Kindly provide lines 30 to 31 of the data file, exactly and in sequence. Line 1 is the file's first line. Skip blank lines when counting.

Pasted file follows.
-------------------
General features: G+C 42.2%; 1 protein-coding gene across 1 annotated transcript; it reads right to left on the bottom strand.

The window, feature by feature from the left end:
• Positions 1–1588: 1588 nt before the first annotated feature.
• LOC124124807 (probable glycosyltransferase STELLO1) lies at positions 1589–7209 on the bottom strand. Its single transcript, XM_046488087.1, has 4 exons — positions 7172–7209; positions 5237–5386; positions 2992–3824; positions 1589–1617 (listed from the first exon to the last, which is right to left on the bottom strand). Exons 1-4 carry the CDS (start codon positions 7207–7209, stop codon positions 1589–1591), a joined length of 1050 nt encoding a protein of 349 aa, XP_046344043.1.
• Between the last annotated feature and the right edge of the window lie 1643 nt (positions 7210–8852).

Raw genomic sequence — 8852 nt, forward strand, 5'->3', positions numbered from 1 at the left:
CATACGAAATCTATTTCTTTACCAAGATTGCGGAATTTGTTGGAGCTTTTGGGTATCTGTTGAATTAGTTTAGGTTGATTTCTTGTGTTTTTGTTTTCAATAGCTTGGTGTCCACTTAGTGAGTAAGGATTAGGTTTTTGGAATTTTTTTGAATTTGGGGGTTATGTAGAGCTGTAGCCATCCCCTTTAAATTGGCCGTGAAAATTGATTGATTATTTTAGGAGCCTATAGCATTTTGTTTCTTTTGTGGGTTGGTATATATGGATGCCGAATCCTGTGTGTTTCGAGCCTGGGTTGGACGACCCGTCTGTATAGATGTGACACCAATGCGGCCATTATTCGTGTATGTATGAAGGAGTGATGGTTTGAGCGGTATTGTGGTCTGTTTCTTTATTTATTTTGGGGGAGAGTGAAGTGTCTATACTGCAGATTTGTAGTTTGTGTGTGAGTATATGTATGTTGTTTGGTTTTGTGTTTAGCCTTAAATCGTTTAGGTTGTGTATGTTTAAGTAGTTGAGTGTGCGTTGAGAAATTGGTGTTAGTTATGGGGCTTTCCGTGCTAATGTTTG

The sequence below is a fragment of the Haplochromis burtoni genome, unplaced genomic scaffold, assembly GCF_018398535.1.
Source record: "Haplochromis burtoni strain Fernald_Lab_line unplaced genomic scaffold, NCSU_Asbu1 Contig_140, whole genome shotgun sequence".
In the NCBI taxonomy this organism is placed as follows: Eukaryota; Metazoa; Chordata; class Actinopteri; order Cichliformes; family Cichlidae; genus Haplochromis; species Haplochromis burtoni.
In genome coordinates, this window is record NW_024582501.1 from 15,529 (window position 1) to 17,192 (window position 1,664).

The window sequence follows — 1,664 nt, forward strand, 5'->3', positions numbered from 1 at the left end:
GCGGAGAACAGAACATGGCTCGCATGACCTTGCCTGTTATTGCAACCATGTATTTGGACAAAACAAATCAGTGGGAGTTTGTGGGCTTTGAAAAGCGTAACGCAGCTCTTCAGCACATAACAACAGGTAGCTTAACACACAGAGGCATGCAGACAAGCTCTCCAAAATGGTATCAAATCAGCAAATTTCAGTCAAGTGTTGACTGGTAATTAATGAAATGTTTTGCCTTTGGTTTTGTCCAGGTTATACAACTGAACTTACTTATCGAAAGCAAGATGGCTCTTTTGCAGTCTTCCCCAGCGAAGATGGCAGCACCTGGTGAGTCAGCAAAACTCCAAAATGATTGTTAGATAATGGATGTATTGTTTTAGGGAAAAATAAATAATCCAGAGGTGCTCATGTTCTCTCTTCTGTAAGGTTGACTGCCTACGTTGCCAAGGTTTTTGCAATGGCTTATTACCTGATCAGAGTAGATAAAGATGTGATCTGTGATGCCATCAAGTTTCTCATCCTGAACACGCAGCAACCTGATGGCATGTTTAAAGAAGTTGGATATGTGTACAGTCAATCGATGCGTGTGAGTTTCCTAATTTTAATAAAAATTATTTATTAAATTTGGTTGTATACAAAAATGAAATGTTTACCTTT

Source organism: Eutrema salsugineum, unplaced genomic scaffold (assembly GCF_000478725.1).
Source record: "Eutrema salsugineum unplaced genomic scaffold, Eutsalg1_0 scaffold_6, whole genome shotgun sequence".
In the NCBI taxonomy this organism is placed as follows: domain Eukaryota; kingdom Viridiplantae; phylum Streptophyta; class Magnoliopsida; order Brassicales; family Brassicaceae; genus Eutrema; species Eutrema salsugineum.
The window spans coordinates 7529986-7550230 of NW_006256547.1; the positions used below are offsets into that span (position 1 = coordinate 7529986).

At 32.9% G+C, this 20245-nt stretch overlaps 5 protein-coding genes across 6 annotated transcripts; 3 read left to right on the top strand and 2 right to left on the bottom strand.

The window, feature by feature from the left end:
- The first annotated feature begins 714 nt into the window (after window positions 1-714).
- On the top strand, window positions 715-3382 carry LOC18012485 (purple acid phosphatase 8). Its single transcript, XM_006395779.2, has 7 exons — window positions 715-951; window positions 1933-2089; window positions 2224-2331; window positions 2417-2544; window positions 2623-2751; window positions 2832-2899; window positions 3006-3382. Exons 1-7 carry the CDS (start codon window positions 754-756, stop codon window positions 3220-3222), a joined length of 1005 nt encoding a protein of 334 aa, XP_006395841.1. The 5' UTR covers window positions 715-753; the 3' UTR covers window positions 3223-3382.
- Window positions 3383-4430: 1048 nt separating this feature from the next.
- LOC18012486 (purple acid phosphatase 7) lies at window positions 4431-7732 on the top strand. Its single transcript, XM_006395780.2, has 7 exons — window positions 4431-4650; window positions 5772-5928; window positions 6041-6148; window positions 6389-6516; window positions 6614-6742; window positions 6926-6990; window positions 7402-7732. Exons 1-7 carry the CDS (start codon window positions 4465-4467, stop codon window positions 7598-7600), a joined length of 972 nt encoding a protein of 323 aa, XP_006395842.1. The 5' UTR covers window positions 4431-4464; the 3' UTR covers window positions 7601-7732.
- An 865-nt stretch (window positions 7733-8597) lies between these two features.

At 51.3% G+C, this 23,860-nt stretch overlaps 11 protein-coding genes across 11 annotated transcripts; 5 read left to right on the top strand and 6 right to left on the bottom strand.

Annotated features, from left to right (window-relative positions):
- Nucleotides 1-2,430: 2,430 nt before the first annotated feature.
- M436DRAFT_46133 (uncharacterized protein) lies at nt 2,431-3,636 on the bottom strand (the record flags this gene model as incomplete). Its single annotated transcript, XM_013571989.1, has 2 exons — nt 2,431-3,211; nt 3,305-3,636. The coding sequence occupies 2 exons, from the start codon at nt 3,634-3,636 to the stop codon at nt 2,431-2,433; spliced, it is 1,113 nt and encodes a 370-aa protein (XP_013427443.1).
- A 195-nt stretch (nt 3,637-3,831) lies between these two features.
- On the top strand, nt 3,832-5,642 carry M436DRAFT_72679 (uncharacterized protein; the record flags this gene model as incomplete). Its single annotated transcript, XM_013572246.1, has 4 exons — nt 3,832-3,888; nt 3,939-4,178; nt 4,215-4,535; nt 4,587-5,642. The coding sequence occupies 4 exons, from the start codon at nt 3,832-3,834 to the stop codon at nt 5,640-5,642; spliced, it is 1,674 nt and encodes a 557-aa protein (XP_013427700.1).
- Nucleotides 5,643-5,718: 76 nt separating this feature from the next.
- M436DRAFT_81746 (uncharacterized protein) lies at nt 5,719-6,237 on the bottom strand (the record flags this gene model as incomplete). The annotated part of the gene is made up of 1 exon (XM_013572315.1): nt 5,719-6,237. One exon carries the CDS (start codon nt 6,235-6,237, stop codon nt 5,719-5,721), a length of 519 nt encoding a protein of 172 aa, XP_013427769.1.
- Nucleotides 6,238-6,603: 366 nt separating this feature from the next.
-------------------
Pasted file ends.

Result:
- On the top strand, nt 3,832-5,642 carry M436DRAFT_72679 (uncharacterized protein; the record flags this gene model as incomplete). Its single annotated transcript, XM_013572246.1, has 4 exons — nt 3,832-3,888; nt 3,939-4,178; nt 4,215-4,535; nt 4,587-5,642. The coding sequence occupies 4 exons, from the start codon at nt 3,832-3,834 to the stop codon at nt 5,640-5,642; spliced, it is 1,674 nt and encodes a 557-aa protein (XP_013427700.1).
- Nucleotides 5,643-5,718: 76 nt separating this feature from the next.